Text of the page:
Bolivia’s Coca Culture
How influential is the coca leaf in the Andean cultures of South America?
In La Paz, the first thing that hits you is that you are high. Too high. As high, probably, as you have ever been before. Higher, certainly, than is proper for any human body to come in the course of a single day.
Your plane curves in over the low-wattage slumscape of the highest shantytown in the world, you touch down at the highest international airport in the world — and you go through passport control 1,500 feet above the highest capital city in the world.
Waiting at the luggage carousel for your backpack to drop onto the rubber, you are 13,000 feet above sea level, at the same altitude as the mountaineers who summit the Eiger after two days of hard climbing.
Heaped atop the other violent dislocations of intercontinental jet travel — latitudinal, cultural, temporal — the change in altitude elicits groans of protest from your body.
Soroche, or mountain sickness, is a kind of intoxication that afflicts those who come too high, too fast — the Andean bends, if you will.
For most people, soroche involves a couple of days of tingling fingers, fatigue, faintness, and mild headaches, though in extreme cases fluid can collect in the brain and lead to cerebral edema, coma — and death.
The day I flew south, my father called to tell me about the son of a friend, a man younger than I was, who was found dead in his La Paz hotel after retiring to his room complaining of a migraine and shortness of breath.
Changing planes in the low-lying eastern Bolivian city of Santa Cruz, I'd met a young woman from the American embassy in Uruguay, who'd offered me a blister pack of acetazolamide pills, which she said would help me metabolize oxygen better.
The drug's side effects seemed almost as severe as soroche itself — the box recommended you call a doctor if you experienced unusual bleeding or bruising, tremors in your hands, a pain in your groin, fever or rash. It sounded like a typically technocratic treatment. I decided to hold out for a more natural remedy.
The Bolivians, not surprisingly, have long since mastered their soroche. In the cab from the airport, I watched awestruck from the bubble of my fatigue as barrel-chested men in long-sleeved dress shirts jogged up the switchbacks we were driving down, bearing heavy backpacks.
The people of the Andes owe their endurance to generations and lifetimes spent adapting to these mountains, but they also have a secret weapon in their folk arsenal.
After dropping my backpack in my hotel room, I went to lounge in the lobby, picked a tea bag from the basket of chamomile, tutti-frutti, and anise-flavored infusions — and poured hot water over the sachet labeled "maté de coca."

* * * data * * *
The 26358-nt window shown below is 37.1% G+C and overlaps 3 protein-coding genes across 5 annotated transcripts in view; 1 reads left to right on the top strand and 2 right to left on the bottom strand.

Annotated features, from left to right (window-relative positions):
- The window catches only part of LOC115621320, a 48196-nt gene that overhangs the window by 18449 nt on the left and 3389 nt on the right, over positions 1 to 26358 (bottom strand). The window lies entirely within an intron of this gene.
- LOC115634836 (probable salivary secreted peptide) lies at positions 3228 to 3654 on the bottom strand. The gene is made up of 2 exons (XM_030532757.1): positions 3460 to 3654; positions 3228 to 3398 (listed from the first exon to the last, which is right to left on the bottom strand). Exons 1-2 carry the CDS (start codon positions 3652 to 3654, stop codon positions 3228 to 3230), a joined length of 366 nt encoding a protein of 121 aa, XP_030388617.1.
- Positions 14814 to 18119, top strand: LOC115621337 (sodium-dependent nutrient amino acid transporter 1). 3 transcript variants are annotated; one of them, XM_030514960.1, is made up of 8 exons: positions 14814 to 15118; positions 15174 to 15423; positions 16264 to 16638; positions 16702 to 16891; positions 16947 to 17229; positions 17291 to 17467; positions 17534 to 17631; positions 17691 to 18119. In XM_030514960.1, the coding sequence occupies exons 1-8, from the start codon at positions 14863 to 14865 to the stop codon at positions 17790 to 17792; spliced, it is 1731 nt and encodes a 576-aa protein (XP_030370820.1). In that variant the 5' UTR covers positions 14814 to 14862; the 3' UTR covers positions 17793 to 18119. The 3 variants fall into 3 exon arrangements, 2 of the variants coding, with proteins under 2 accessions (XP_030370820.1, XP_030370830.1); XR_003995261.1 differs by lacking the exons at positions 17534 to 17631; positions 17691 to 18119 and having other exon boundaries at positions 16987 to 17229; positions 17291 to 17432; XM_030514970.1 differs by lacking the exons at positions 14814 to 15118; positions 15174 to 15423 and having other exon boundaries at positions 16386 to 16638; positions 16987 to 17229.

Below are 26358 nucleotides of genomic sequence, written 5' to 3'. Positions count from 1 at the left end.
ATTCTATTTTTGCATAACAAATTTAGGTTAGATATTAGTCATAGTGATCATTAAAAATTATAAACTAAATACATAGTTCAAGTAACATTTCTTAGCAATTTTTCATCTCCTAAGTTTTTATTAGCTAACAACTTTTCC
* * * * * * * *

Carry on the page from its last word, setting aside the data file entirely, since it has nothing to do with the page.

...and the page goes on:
After letting the bag steep for five minutes, I had my first sip of coca-leaf tea. It was mildly herbal, more reminiscent of Sleepytime than grassy-tasting yerba maté, the bitter national infusion of Argentina.
More interesting than its flavor was its effect. After my second cup, the tingling in my fingers stopped and a tightness that had been flickering around my temples relaxed. After my third, I was suffused with a perceptible, if subtle, sense of relaxation and clearheadedness.
Coca leaves contain fourteen different alkaloids, one of which is cocaine. A single cup of maté contains a little over four milligrams, enough to make a midsize house cat slightly more skittish than usual, though it's no more stimulating than a regular cup of coffee.
There is just enough cocaine, however — as there is just enough morphine in two poppy-seed bagels — to produce a positive result on a drug test.
Bolivian soccer player Luis Cristaldo got caught in a urine test after a World Cup qualifier, as did a Chicago woman who drank some coca tea she’d brought back after a vacation in Peru in 2001.
Cristaldo was subsequently exonerated, but the woman lost her job at the Cook County sheriff's office.
In Bolivia, visiting dignitaries are typically offered a cup of maté de coca when they step off the plane. John Paul II accepted one, as did the King and Queen of Spain, and Princess Anne, who reportedly enjoyed Bolivia's leading brand, Windsor.
Perhaps less surprisingly, Fidel Castro pointedly requested a cup on a 1993 visit, provoking cheers across the nation.
In a poor continent's poorest country — where the average income is $72 a month — coca provides a living for tens of thousands of peasant farmers.
You can buy coca tea in the duty-free shop at the airport. Local markets sell coca biscuits and toothpaste and the new president of Bolivia, Evo Morales, is a past coca grower and former head of the coca-growers' union.
Eradicating coca in South America, an anthropologist told me, would be akin to ridding the northern hemisphere of coffee, tobacco — and Communion wafers.
I took my cup of maté de coca to my room, had a few sips as I watched the children in the street below dueling with discarded cardboard tubes and wondered if the son of my father's friend would have survived his stay in La Paz if he'd drunk enough coca tea.
Thanks to decades of U.S. pressure on the United Nations, Bolivia, Argentina, and Peru are now the only places on earth where you can legally enjoy this beverage.
Meanwhile, the U.S. Drug Enforcement Agency (DEA) is sworn to a war whose tools include Black Hawk helicopters, chemical defoliants and biological arms, and whose goal seems to be the utter elimination of the coca plant from the face of the earth.
If there was any way out of the international prohibition of drugs, that nine-decade-long sinkhole of corruption, constantly eroding civil liberties, and wasted lives, I suspected it might lie in the contents of the soggy tea bag at the bottom of my cup.
I turned off the light and fell into a deep and dreamless sleep. Unlike a café au lait or an Earl Grey tea, maté de coca is one stimulant that doesn't keep you awake at night.